A:  This is a great compliance question and comes up often with QSA Auditors. Yes, of course you can move a file from one machine to another using operations navigator. The problem is that it exposes data in the clear during the movement, either across the network if it is an unsecured connection or when the data lands on the other side of the transfer. Any of these exposures will likely result in an audit failure.

Good security practice, regardless of the platforms involved is:

  •   Encrypt at the Source
  •   Decrypt at the Destination

Make sure to securely move it in encrypted form and don’t let it get loose anywhere in between!

Learn more about the core components of a total encryption strategy in this blog: Secure Managed File Transfer and PGP Encryption

Q: How does key management work with older back-up copies of data that was secured with earlier keys?

A:  Any Enterprise key management solution should maintain encryption keys under policy for as long as they are needed. As you generate new keys, the older keys are retained and made available for decryption purposes, until you retire those keys. Our solution will maintain multiple versions, and doesn’t have a limit on how many keys or generations you can have of master or key encryption keys. If you have a loss or need to delete data that is out of your control, you can then delete the key.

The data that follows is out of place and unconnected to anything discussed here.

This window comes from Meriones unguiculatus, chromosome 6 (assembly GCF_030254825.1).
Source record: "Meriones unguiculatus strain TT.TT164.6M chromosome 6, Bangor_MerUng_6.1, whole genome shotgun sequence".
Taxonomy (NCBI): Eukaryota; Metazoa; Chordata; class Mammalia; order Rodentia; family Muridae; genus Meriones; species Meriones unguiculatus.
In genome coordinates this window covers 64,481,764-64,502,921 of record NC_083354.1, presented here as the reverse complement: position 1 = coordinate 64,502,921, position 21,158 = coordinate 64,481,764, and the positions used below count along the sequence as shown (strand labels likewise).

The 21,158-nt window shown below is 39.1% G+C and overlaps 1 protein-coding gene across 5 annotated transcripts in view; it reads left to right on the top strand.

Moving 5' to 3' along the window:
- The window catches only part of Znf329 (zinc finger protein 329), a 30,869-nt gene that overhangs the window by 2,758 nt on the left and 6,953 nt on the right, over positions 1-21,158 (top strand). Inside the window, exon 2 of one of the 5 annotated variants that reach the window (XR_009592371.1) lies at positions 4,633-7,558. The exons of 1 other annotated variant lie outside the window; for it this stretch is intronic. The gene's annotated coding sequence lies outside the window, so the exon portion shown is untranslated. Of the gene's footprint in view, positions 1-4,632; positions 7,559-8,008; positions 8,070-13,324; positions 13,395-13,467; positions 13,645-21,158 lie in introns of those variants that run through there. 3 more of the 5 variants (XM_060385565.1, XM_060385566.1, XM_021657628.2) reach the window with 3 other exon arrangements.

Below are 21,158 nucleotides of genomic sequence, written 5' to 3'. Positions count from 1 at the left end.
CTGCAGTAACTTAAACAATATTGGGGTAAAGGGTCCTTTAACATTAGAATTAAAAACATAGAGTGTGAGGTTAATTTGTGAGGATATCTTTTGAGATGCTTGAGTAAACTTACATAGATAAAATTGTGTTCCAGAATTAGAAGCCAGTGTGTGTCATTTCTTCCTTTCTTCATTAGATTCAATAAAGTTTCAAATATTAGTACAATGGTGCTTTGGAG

For more information on the full life cycle of keys, check out this blog: Why Key Management is So Critical in the Life Cycle of an Encryption Key

Q:  Your two-factor authentication product is supported in which countries?

A:  Since our 2FA solution is through TeleSign, a global company, it has a broad presence in more than 200 countries around the world and in 87 languages.  By leveraging an individual's mobile phone, a reliable means of authentication has become readily available for the IBM i platform. For example, instead of tokens, businesses can simply send an SMS or voice message that contains a one-time authentication code to the individual user’s phone. This means cyber criminals cannot log into the IBM i without physical control of the actual phone. 

This blog will outline Making a Case for Two Factor Authentication: Taking Security Beyond Usernames and Passwords

Webinar: Sec

Topics: Data Security, IBM i, Webinar, iSeries, AS/400, IBM Security Solutions